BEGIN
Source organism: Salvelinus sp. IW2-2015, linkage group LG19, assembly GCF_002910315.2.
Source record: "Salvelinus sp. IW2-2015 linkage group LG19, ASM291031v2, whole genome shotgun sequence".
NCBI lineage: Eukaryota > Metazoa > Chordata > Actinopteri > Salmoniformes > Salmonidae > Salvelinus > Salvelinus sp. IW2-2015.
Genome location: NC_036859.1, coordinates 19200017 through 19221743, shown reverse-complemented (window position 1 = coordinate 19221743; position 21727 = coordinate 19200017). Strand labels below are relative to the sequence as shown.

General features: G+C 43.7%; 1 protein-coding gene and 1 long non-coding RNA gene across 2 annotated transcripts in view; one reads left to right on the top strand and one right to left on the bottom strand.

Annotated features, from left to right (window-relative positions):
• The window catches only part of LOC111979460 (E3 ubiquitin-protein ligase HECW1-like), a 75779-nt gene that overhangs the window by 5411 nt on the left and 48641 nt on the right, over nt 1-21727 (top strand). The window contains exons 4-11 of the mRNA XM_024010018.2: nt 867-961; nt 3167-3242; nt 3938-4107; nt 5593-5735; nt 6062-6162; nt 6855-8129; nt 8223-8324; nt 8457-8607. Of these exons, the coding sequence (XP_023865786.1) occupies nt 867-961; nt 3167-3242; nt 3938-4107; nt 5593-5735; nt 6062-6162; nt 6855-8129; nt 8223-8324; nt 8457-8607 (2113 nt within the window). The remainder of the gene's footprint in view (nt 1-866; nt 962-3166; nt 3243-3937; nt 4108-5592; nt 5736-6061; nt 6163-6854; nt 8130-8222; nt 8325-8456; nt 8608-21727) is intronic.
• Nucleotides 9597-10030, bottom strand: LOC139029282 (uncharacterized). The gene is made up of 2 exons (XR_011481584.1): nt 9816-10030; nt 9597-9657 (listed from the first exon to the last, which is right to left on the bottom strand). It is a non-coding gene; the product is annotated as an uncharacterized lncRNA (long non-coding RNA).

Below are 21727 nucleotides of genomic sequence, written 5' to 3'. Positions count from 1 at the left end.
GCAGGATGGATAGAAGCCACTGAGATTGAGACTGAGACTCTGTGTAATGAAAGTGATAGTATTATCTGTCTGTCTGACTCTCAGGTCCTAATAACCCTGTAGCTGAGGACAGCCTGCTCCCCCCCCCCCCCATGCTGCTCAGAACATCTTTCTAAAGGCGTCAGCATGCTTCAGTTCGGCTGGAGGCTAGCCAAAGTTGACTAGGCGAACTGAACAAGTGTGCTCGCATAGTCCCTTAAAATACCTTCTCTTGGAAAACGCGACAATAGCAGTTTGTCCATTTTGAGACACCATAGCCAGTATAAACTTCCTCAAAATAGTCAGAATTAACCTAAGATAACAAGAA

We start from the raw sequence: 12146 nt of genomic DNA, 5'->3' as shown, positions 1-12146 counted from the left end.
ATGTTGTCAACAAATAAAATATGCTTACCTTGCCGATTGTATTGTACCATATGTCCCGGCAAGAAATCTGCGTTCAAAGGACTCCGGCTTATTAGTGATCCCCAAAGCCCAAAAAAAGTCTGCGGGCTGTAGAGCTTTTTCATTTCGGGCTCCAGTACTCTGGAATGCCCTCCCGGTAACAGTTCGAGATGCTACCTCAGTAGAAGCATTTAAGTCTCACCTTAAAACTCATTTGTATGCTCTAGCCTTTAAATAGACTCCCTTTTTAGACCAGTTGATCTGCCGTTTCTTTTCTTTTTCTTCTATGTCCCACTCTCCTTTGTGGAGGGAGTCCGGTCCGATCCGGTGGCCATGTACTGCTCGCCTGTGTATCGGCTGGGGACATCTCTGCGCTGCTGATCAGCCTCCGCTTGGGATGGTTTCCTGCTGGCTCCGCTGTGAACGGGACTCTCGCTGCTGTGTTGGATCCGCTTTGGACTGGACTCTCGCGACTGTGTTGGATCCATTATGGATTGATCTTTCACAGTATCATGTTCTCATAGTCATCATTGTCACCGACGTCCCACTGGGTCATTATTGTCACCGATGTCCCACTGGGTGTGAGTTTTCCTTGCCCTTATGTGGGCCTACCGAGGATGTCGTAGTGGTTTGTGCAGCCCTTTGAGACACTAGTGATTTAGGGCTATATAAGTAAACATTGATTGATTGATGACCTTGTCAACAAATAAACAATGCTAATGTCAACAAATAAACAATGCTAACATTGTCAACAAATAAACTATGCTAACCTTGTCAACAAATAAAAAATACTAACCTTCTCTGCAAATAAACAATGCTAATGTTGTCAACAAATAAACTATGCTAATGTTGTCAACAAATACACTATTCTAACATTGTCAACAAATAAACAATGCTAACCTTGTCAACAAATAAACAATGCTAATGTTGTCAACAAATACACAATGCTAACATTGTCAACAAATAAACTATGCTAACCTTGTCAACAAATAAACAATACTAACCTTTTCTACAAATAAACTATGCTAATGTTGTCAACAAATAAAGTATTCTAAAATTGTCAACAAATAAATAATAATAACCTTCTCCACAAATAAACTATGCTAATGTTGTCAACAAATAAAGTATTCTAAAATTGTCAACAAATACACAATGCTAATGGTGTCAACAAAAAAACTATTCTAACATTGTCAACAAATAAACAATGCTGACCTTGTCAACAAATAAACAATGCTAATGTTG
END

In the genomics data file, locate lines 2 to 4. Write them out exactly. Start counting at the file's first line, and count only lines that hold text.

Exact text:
Source record: "Salvelinus sp. IW2-2015 linkage group LG19, ASM291031v2, whole genome shotgun sequence".
NCBI lineage: Eukaryota > Metazoa > Chordata > Actinopteri > Salmoniformes > Salmonidae > Salvelinus > Salvelinus sp. IW2-2015.
Genome location: NC_036859.1, coordinates 19200017 through 19221743, shown reverse-complemented (window position 1 = coordinate 19221743; position 21727 = coordinate 19200017). Strand labels below are relative to the sequence as shown.